We started out years ago and had tag soup where we had lots and lots of script tags. They all had to be kept in the right order. It was really hard to debug if a dependency was loaded out of order. After that we got things like the AMD module format that came along and with it tools like RequireJS.
Those require you to have some configuration that looks something like this. Generally that's going to be a lot bigger than this. Then your actual files that are written in AMD tend to have a lot of boiler plate along the lines of this where you've got your dependencies listed here and then your actual code is inside of another function. Then you're going to return an object or maybe another function.
It's a lot more mental overhead than is really, I think, ideal or necessarily. Thankfully node JS came along and gave us the CommonJS module format. Whereas AMD stands for Asynchronous Module Definition, CommonJS is a synchronous system. Since it started in node where you're working directly off of the file system rather than serving files over a network, it can just specifically refer to a file on the file system and immediately have the results.
What we have in this module format is a much cleaner system with basically no mental overhead and no boiler plate. You simply say, "I need this other file. This is its name. This is what I want to call the variable that its value is going to be put into," then in that file you just explicitly say, "I want to expose a property named foo. I want to expose a property named bar."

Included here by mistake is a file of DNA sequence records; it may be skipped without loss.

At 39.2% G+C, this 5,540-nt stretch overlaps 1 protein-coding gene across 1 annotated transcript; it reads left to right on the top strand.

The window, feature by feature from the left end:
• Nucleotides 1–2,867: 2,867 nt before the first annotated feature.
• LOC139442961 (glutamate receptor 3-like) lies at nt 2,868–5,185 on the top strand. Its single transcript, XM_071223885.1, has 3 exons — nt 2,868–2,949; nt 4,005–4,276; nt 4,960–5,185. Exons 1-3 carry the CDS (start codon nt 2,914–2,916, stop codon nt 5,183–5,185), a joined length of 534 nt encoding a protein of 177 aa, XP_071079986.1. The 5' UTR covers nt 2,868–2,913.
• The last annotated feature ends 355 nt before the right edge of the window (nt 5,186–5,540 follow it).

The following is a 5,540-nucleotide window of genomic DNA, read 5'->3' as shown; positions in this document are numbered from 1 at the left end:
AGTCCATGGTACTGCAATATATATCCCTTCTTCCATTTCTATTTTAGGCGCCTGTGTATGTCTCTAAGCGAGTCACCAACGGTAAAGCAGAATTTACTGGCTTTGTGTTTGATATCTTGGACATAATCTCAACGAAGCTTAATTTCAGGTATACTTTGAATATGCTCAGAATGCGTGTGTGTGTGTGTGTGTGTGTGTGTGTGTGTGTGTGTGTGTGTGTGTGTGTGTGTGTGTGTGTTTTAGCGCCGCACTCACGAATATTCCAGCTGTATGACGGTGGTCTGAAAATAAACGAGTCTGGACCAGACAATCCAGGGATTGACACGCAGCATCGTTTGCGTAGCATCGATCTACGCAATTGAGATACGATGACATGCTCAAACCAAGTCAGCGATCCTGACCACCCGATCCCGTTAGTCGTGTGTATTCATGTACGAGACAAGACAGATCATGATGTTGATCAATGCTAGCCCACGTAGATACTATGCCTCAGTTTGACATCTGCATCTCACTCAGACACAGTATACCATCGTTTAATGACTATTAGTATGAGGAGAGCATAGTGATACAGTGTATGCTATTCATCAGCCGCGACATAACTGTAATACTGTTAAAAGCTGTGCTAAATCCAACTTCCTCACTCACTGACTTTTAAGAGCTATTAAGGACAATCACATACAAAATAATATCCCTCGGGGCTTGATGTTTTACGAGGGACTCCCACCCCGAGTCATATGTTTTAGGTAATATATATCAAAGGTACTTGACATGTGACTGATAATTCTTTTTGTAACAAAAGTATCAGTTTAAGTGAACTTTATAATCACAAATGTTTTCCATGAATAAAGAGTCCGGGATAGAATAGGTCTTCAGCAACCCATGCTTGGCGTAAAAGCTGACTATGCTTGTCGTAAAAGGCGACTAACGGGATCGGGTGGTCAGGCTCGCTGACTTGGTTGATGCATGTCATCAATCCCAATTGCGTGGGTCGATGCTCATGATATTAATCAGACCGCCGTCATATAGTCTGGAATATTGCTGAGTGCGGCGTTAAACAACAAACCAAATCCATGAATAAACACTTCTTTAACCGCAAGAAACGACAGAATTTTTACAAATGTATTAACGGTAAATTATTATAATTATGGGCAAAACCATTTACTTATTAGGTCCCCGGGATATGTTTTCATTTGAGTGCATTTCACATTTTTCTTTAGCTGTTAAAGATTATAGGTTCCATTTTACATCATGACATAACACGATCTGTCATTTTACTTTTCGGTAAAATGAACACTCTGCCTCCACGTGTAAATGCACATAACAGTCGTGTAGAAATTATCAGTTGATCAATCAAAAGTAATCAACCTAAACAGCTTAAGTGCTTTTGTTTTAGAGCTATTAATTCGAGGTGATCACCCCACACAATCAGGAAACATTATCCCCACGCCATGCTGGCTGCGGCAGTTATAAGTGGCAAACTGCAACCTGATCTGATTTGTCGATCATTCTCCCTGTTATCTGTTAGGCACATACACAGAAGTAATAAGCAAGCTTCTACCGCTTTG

Or alternatively you could just expose a single function. It's extremely straightforward, what your module is exposing and what your module is getting back, how it's being assigned. There's no positional matching that has to happen.
In this AMD example, we've got cart and then inventory. We have to make sure to keep these arguments in the same order. There are alternative RequireJS syntaxes that make it a little easier and make it so you don't have to worry about this sort of thing as much, but the default is generally going to be like this.
Once you get above two or three arguments, it gets pretty messy and hard to maintain. In future videos, we'll look at how you can use the CommonJS module format for frontend development using a tool called Browserify.